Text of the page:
Fight Back Against NSA Surveillance With EFF Today (And Every Other Day)

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We told you last month about the Electronic Frontier Foundation’s (EFF) publicity effort to get Americans to fight back against the National Security Agency’s worthless, dangerous mass surveillance program. Well, today’s the day that all culminates over at the EFF.

According to tech site The Verge, the EFF’s goal today is to generate enough visible protest against warrantless surveillance to help defeat legislation that further entrenches the unConstitutional practice, and to help support reform legislation that at least reins in what the NSA is allowed to do with the data it collects.

From The Verge:

Inside the US, participants are urged to put a banner on their website and call or email their legislators in support of Representative Jim Sensenbrenner (R-WI) and Senator Patrick Leahy’s (D-VT) USA Freedom Act, which would reform the NSA’s metadata database. But they’re also urged to oppose Dianne Feinstein’s (D-CA) FISA Improvements Act, a bill that sounds just as pleasant but has been sharply criticized for enshrining the database program in law. And even these are just baby steps in the long run.

Online activism has its limits, but it has shown results in the recent past. A massive grass-roots online campaign helped stall the Stop Online Piracy Act (SOPA) in 2012 — although, as The Verge notes, “[t]he goal of the 2012 blackout was simple: spur people to call their representatives and express opposition to a new bill. The Day We Fight Back, though, is an attempt to dismantle a system that’s been in place for years.”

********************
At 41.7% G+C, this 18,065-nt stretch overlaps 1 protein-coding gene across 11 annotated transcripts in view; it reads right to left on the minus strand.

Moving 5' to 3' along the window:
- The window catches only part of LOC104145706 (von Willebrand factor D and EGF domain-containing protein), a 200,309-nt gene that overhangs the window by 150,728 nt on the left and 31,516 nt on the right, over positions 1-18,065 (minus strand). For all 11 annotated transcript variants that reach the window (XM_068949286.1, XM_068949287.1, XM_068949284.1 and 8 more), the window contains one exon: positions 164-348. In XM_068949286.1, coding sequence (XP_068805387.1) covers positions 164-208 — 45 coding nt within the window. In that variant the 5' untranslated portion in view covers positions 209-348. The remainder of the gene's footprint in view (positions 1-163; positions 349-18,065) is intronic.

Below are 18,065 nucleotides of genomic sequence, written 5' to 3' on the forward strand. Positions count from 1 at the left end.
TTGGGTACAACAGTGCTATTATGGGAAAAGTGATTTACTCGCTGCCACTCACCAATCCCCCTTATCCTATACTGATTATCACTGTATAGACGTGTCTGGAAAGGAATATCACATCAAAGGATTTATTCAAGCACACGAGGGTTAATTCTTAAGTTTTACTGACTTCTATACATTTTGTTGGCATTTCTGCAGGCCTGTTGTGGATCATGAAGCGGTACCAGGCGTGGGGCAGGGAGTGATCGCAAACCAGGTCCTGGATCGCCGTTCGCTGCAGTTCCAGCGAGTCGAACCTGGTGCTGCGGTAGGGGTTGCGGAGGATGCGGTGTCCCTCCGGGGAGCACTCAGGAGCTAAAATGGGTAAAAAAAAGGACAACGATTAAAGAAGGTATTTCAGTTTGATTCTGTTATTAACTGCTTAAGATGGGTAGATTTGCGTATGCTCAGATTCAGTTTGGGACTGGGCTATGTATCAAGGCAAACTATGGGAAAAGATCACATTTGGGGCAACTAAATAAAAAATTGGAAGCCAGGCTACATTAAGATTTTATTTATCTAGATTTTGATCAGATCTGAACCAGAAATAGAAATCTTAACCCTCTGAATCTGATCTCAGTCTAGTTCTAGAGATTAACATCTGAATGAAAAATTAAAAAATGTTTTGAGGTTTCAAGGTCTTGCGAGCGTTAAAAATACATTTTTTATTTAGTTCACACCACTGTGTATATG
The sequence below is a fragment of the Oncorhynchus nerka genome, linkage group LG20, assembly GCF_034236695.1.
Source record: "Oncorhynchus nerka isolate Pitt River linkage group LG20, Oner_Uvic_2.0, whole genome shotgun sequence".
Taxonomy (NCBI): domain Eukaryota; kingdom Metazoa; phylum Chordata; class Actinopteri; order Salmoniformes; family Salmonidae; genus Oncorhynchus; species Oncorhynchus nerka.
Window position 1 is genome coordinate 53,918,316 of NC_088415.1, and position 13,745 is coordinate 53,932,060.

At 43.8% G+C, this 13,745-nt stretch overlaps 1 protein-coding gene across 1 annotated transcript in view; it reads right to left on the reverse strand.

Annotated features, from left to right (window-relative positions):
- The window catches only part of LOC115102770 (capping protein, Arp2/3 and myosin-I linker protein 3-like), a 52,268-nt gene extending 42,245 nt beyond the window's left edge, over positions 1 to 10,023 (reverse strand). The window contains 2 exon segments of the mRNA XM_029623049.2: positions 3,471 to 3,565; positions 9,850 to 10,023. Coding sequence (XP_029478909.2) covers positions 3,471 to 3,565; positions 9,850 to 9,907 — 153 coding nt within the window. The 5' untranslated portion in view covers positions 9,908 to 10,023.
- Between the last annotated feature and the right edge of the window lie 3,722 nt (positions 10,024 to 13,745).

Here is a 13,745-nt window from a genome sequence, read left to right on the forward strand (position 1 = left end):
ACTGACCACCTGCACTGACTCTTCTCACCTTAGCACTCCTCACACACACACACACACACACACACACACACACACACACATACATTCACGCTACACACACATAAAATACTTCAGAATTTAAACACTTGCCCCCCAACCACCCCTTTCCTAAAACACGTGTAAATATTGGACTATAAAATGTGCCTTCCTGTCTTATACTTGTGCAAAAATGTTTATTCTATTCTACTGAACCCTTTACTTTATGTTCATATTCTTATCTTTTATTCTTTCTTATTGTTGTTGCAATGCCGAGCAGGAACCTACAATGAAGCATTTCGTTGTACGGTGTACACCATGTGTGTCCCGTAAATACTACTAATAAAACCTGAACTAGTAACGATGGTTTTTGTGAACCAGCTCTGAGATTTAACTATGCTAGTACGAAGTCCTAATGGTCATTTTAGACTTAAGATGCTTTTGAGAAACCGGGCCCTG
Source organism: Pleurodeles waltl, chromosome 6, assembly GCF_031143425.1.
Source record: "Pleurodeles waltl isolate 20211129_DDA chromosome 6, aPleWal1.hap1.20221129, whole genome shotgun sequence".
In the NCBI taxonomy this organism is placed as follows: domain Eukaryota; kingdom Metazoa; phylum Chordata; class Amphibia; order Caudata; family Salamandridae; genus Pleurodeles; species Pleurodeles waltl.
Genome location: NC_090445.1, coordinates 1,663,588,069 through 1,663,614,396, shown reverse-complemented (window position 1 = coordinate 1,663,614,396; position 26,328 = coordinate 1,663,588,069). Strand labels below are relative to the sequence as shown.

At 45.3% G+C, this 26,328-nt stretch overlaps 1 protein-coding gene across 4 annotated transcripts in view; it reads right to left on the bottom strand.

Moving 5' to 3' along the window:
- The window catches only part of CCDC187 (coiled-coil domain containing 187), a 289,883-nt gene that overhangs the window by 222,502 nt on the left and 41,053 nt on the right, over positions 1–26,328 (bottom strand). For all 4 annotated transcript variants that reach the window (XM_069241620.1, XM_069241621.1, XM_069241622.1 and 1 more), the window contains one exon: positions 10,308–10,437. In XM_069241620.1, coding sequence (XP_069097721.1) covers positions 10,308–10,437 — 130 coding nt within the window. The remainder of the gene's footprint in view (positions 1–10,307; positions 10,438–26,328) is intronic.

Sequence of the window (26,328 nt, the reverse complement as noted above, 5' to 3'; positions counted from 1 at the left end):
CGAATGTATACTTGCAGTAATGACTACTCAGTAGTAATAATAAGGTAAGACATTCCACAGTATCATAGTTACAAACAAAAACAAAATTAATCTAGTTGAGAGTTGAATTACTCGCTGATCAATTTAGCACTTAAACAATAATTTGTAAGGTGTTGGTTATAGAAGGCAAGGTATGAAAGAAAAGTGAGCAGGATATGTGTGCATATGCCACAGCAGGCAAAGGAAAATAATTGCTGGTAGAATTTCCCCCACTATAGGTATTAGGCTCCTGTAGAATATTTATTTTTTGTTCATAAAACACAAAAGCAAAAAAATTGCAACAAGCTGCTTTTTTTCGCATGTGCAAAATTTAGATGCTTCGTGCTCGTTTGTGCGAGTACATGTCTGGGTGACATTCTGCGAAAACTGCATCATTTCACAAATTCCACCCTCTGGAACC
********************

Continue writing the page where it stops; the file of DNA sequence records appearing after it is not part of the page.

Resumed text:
At the very least, there’s strength in numbers. The EFF’s “Fight Back” effort currently has 255,000 Faceboook likes. If you’re on Facebook, you can add to that total simply by going to their web page and “liking” it. You can also retweet or share on Google+, if that’s your thing.

Of course the NSA will be watching — but that’s precisely why it’s so important to “Fight Back” not just today, but every day until Congress enacts meaningful legislation to abandon this ineffective, wasteful and damaging infringement on all Americans’ Constitutional rights.

Ben Bullard

Reconciling the concept of individual sovereignty with conscientious participation in the modern American political process is a continuing preoccupation for staff writer Ben Bullard. A former community newspaper writer, Bullard has closely observed the manner in which well-meaning small-town politicians and policy makers often accept, unthinkingly, their increasingly marginal role in shaping the quality of their own lives, as well as those of the people whom they serve. He argues that American public policy is plagued by inscrutable and corrupt motives on a national scale, a fundamental problem which individuals, families and communities must strive to solve. This, he argues, can be achieved only as Americans rediscover the principal role each citizen plays in enriching the welfare of our Republic.

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